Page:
Metals can oxidise in air. They react with oxygen and form metal oxides. For example, sodium is a very reactive metal.

When sodium is cut or scratched, its freshly exposed shiny surface rapidly turns dull as a thin layer of sodium oxide forms:

sodium + oxygen → sodium oxide

4Na(s) + O2(g) → 2Na2O(s)

Other metals may oxidise more slowly. Gold and other very unreactive metals do not oxidise in air at all.

Corrosion happens when a metal continues to oxidise. The metal becomes weaker over time, and eventually all of it may become metal oxide.


Rusting is a specific example of corrosion, which occurs when iron or steel reacts with oxygen and water:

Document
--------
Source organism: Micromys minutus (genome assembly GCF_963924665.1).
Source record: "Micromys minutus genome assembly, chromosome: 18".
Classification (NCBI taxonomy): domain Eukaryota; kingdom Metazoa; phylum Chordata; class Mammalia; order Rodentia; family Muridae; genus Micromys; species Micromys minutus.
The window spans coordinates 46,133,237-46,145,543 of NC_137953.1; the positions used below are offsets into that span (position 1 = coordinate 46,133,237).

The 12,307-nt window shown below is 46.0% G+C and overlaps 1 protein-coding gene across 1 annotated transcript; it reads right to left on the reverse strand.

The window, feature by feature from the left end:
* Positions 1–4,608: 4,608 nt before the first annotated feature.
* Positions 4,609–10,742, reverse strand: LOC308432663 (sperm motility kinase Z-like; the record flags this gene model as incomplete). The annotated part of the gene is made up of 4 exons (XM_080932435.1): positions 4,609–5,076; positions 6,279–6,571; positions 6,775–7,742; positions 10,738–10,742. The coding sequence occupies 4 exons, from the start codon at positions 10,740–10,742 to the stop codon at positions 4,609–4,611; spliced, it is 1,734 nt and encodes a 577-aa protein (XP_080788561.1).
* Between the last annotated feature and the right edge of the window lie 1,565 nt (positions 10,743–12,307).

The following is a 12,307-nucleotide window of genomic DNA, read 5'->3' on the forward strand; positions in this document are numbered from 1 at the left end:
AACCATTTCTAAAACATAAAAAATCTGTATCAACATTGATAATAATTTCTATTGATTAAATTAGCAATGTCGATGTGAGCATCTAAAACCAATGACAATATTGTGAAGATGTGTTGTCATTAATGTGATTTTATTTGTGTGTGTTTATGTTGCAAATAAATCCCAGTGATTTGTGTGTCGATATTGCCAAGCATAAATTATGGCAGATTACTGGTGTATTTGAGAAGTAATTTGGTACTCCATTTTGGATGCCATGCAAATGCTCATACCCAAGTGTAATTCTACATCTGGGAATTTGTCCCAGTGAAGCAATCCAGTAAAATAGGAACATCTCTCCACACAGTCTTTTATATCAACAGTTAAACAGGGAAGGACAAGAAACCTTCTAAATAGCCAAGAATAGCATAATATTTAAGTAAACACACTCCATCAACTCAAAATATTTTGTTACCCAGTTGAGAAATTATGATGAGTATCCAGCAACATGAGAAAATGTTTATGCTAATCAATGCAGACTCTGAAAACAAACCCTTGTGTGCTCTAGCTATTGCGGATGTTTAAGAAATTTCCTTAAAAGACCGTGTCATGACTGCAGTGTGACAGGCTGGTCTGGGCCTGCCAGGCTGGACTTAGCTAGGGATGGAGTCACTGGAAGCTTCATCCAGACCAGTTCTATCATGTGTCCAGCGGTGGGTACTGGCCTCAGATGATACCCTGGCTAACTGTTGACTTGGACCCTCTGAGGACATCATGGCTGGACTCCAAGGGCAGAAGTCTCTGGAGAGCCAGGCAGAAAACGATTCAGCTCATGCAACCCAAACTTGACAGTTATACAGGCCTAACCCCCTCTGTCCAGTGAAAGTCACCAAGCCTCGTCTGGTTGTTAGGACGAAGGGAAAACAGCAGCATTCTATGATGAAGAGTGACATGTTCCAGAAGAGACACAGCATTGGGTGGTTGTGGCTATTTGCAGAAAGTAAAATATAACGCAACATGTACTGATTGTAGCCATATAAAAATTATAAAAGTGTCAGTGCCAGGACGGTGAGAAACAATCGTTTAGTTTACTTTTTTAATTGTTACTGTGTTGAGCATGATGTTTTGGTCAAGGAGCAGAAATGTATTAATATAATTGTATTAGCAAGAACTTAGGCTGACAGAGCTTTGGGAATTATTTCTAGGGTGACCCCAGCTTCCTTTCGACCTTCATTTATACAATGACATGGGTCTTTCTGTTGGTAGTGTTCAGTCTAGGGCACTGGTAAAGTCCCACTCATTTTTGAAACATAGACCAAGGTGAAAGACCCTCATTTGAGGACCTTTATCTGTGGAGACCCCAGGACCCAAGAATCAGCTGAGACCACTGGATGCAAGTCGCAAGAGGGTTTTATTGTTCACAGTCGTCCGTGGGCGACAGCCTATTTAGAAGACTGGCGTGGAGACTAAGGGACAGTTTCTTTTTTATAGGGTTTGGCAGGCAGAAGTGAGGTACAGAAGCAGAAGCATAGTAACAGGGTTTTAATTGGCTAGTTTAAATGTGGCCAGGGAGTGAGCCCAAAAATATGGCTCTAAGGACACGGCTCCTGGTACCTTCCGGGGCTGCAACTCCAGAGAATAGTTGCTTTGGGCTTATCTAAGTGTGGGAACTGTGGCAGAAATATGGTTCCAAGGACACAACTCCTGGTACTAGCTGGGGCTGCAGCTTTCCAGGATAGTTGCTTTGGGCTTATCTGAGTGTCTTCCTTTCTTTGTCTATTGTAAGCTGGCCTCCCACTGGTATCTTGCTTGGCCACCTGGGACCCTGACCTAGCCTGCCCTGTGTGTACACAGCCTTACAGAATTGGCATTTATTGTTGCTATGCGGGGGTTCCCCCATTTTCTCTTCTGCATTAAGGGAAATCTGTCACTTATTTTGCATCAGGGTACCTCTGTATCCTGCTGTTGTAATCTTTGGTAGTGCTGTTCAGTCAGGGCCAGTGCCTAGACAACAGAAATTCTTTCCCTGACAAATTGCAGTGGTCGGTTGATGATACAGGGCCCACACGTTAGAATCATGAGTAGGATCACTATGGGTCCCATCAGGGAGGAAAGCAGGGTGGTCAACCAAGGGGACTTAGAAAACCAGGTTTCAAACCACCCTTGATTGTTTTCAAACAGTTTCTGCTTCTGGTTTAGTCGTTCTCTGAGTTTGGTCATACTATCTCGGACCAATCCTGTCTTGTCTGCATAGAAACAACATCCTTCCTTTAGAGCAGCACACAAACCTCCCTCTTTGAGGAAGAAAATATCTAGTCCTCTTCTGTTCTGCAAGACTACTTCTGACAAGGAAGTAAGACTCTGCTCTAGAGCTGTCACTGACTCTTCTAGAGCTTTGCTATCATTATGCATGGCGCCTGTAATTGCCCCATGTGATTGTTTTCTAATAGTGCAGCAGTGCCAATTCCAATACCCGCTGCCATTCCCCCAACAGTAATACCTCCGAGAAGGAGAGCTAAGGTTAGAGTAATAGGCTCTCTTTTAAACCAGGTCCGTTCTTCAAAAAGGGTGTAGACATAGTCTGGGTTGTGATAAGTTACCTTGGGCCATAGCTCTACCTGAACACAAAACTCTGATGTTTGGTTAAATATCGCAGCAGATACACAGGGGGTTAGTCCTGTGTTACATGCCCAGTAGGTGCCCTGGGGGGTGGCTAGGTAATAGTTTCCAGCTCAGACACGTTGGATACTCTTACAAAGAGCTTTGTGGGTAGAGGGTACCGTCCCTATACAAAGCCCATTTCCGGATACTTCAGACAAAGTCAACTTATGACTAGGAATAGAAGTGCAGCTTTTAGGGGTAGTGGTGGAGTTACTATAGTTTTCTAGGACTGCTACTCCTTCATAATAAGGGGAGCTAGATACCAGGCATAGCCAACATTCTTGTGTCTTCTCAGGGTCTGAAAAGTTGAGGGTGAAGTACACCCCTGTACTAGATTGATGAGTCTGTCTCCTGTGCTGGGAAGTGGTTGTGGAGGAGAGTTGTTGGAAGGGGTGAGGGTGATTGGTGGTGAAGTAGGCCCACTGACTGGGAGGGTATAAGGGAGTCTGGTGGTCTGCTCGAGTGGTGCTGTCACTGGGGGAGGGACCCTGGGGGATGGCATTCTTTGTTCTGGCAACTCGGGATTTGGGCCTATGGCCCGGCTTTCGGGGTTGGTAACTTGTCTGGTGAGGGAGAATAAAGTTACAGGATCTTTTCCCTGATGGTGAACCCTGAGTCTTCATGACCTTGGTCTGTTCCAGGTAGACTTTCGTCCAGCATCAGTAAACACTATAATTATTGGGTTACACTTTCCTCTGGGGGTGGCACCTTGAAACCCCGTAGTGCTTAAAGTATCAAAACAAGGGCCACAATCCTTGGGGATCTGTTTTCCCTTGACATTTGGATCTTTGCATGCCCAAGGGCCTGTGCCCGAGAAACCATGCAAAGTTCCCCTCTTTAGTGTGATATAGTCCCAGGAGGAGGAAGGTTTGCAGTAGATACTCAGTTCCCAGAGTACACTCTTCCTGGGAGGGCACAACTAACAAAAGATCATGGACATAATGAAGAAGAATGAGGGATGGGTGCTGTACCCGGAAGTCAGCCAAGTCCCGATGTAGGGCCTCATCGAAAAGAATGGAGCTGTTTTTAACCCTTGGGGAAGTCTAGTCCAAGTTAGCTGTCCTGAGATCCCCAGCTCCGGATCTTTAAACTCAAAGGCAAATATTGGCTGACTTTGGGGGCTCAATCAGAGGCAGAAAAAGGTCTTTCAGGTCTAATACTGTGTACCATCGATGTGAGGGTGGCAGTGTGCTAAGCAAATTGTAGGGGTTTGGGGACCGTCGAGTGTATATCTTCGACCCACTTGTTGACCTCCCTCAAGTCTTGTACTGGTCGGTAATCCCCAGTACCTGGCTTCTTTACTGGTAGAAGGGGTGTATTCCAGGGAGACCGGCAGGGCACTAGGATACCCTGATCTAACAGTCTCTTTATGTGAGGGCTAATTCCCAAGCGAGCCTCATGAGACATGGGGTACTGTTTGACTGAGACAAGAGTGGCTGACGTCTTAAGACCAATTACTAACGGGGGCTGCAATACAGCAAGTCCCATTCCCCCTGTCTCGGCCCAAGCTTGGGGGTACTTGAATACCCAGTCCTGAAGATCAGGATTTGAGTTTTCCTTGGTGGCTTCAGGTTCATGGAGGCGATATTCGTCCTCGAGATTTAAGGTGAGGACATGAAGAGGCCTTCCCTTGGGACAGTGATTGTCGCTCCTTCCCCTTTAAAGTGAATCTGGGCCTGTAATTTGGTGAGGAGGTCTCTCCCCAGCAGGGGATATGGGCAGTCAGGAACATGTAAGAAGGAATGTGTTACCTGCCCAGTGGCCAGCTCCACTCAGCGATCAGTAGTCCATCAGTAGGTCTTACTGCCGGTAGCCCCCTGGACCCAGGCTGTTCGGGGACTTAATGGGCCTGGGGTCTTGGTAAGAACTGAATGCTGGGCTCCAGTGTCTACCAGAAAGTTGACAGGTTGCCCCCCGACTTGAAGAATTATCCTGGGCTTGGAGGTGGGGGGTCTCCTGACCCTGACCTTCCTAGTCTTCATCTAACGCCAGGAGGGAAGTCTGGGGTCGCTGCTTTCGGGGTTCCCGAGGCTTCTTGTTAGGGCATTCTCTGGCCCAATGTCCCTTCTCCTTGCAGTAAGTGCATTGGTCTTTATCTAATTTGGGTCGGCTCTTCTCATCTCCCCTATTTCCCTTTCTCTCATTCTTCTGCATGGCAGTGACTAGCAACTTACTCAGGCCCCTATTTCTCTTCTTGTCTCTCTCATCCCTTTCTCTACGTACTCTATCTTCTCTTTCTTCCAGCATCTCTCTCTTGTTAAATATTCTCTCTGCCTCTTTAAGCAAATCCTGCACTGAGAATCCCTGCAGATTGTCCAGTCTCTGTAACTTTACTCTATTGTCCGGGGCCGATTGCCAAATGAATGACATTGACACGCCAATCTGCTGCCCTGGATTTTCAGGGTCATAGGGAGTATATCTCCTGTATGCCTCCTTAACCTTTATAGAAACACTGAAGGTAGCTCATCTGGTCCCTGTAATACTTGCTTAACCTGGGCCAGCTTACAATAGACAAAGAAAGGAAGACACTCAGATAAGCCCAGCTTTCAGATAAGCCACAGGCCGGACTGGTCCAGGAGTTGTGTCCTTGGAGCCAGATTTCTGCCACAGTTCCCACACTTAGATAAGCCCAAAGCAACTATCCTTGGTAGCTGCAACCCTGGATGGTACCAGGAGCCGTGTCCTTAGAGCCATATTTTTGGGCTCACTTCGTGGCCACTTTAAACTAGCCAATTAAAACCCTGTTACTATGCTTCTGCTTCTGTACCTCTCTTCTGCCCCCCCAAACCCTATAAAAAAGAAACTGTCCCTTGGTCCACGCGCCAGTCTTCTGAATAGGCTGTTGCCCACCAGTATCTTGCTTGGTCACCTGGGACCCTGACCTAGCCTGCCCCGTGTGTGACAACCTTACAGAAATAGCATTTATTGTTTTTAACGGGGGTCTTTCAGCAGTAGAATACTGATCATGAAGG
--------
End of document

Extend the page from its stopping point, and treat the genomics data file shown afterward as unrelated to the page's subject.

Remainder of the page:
iron + oxygen + water → hydrated iron(III) oxide

Hydrated iron(III) oxide is the orange-brown substance seen on the surface of rusty objects.

A rusting experiment

The experiment in the diagram shows that both oxygen and water are needed for rusting to happen.

Three sealed test tubes, iron nail. 1st: nail half-submerged in water. Air. Nail rusty. 2nd: nail submerged in boiled water, layer of oil. No air. Nail shiny. 3rd: nail on silica gel. Nail shiny.Calcium chloride (in the right-hand test tube) absorbs water

The nail only rusts in the left-hand test tube. It does not rust:

  • in the middle test tube, where there was water but no oxygen
  • in the right-hand test tube, where there was oxygen but no water

Explain whether iron is oxidised or reduced when it forms rust.

Iron is oxidised because it gains oxygen during rusting.

An iron or steel object only rusts if oxygen and water are present.